It’s a marvellous narration, Katia! It is so interesting to read about your attitude to being both English and Italian, about your perception of the Italian features. The more so because I’m closely connected with Italy now, not directly, though, but through my daughter. She lived in Venice for 8 months in 2013-2014, and today she is in Italy again, for a much longer period now – she entered a Master’s programme in Torino’s Uni. While reading your descriptions about Italians, I compared them with those of my daughter’s and found them identical! Really, what you write is what she says, too))) She loves Italy, and I started loving it too, though my first love was England (since times immemorial, when I fell in love with the English language). May each half of you be in harmony! )
How wonderful! Thank you, Anna! I wish your daughter a wonderful stay in Turin. We lived there for a little while when I was about two-three years old… and I remember the fog!
Lovely post. I had to laugh when you described Italians. My ancestors, as far as I can ascertain, were English and Scottish. I grew up in the stiff upper lip tradition. Imagine my surprise when I married into an Italian family. All that you described happened and it took me years before I got used to the hugs every time I entered a room, the touching, and pushing food. Cultural shock!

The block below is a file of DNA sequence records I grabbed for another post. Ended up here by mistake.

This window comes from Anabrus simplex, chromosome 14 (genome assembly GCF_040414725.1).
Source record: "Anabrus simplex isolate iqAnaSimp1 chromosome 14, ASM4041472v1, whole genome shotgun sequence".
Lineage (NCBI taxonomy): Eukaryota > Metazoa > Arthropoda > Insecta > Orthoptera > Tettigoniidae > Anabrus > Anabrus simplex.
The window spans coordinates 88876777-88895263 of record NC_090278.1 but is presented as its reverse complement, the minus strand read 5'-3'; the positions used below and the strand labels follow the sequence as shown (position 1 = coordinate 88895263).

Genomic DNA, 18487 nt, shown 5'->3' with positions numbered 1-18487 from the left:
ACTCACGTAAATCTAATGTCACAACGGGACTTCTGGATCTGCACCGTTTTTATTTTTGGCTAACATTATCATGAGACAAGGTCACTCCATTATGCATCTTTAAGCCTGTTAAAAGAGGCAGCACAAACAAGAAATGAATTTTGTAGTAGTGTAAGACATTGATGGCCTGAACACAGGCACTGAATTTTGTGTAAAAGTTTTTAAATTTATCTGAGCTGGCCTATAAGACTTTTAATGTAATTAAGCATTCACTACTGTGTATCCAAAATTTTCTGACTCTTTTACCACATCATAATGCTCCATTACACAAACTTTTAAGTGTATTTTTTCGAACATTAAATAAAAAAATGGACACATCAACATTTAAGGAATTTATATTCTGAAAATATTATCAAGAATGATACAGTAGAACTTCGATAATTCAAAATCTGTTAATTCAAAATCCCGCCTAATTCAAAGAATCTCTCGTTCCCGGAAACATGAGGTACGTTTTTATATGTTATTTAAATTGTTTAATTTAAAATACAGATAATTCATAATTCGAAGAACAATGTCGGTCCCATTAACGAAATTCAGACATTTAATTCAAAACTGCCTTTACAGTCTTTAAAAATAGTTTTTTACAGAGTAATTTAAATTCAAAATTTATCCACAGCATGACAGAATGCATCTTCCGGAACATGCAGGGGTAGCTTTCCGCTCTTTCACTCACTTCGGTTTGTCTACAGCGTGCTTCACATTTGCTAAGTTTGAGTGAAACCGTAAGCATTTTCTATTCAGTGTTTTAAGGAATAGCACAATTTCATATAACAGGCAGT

Ha! Ha! Culture shock indeed! You you may enjoy Denise Muir’s blog http://literarylifeinitaly.co. She is a Scot living in Italy.
Hi, Katia. I’m familiar with the phenomenon of change toward one’s “blood” heritage that you speak of, and I wonder if it doesn’t spring from a gradually developing sense of ease and comfort with oneself because one has also learned to appreciate the differences in other people. I guess I’ve learned that no, I don’t hate all bluegrass music, some intelligent country music I can at least abide politely when other people listen to it in my presence, and basically, I’ve accepted that coming from a mountain culture isn’t all bad. I still prefer opera and classical music to the other kinds named above, and I still won’t listen at all to so-called “easy listening.” But as one ages, I think one begins to experience another sense of growth from what one knew when young, and maybe that’s why the older people can often get along better with others of different cultures (when they both are not just recalcitrant twits) than the young, who are sometimes more intolerant.